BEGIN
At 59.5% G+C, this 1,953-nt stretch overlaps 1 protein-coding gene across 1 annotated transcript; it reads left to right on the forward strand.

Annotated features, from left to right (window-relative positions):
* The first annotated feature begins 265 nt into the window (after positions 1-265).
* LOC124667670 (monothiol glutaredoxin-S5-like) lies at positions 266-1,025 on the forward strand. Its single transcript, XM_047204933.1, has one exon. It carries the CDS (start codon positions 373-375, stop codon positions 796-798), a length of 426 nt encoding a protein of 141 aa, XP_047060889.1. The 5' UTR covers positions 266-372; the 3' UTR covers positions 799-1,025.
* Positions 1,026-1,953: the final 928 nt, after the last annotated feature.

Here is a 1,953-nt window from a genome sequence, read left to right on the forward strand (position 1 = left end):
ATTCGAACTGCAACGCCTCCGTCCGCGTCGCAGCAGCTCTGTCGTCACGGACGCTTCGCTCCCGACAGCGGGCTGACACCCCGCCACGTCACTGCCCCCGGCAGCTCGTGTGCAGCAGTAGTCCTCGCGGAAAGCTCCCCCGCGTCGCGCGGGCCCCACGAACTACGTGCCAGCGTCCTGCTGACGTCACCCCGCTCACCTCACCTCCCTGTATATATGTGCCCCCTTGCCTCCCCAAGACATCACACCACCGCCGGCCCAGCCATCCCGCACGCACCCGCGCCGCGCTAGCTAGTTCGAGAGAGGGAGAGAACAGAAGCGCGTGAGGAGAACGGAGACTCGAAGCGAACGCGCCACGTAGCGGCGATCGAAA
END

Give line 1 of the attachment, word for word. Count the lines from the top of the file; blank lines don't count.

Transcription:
At 59.5% G+C, this 1,953-nt stretch overlaps 1 protein-coding gene across 1 annotated transcript; it reads left to right on the forward strand.